An avid reader wonders after my post on the dangers of being ringside to hear the death rattle of desperate financial institutions or other issuers/holders on the wrong side of credit crunches and collapsing asset prices. I pointed out that the nature of "Mark to Market" accounting incentivized market actors to avoid transactions that might cause markdowns, or otherwise attempt to "manipulate" markets to minimize their exposure to derivatives. I commented:
Are we surprised when people point fingers at Bear and suggest, for instance, that they are buying up the underlying assets and loosening credit terms on the debtors to avoid a default, a mark to market problem and, to boot, to avoid paying, for instance, on credit default swaps- for which their liability is much greater than taking a complete loss on the debt itself would be?
There are any number of instances where firms that stand to lose from "Mark to Market" or other provisions in instruments that might be triggered by chaotic markets, employ any number of tricks to avoid a repricing, or the pain of market action. CDOs and such are not nearly the beginning or end of such tactics.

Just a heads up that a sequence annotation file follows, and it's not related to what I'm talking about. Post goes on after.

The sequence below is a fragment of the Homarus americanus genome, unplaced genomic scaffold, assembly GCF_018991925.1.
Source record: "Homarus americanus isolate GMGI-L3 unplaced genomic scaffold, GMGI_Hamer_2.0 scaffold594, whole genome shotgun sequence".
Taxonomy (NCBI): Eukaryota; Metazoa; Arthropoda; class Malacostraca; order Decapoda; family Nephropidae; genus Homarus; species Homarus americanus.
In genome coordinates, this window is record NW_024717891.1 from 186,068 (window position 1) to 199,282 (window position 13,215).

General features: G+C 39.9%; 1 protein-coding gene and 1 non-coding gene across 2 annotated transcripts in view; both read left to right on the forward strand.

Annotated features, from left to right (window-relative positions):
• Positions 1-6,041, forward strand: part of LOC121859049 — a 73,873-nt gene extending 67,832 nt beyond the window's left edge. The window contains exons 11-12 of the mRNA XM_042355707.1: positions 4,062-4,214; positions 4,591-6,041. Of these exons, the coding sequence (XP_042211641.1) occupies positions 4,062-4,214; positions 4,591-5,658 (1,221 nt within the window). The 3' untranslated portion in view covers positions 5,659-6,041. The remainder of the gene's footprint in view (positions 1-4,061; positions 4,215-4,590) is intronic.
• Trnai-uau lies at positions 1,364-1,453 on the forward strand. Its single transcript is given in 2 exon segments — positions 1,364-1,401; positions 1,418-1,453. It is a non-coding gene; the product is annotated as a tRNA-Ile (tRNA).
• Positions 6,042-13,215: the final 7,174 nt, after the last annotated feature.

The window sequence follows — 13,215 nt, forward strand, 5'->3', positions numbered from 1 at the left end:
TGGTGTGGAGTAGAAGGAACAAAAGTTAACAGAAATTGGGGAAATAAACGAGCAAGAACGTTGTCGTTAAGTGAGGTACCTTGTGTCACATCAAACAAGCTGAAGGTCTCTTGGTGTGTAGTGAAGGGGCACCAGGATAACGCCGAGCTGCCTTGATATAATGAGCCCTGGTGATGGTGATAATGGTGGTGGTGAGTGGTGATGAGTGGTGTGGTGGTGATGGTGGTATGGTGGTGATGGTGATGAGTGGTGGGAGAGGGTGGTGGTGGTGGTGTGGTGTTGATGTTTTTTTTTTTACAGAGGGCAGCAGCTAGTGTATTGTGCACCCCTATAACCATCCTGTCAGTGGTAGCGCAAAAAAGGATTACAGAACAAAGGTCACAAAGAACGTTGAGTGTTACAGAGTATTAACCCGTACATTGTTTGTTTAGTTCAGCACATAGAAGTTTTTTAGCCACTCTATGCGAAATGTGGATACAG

"Loosening credit terms on the debtors," isn't exactly an apt description of the kinds of things that would be particularly effective in dealing with e.g., credit default swap liabilities. However, buying up defaulted asset backed securities at par to artificially prop up CDO valuations (mark to market, remember), inject cash into the flagging CDO structure and avoid triggering credit default swap liabilities on the instrument, is. The key distinction that makes it wildly worth it to attempt such a thing if you are on the wrong side of a credit default swap is the fact that 10:1 to 100:1 leverage is often being applied such that the derivative liabilities floating above the assets may vastly outweigh the value of the underlying instruments. Pretty cheap to just stick your hand in the black box of "mark to market" and prevent a write-down that way, nay?
Then there are the other little tricks we are starting to see. For instance, resort to "mark to model" (or "mark to myth") accounting, and turning a blind eye to the double digit asset price declines that should probably have been in the model six months ago. Desperately trying to hang on to foreclosed assets to avoid a dump on the market that will push assets down even further. And so on, and so on....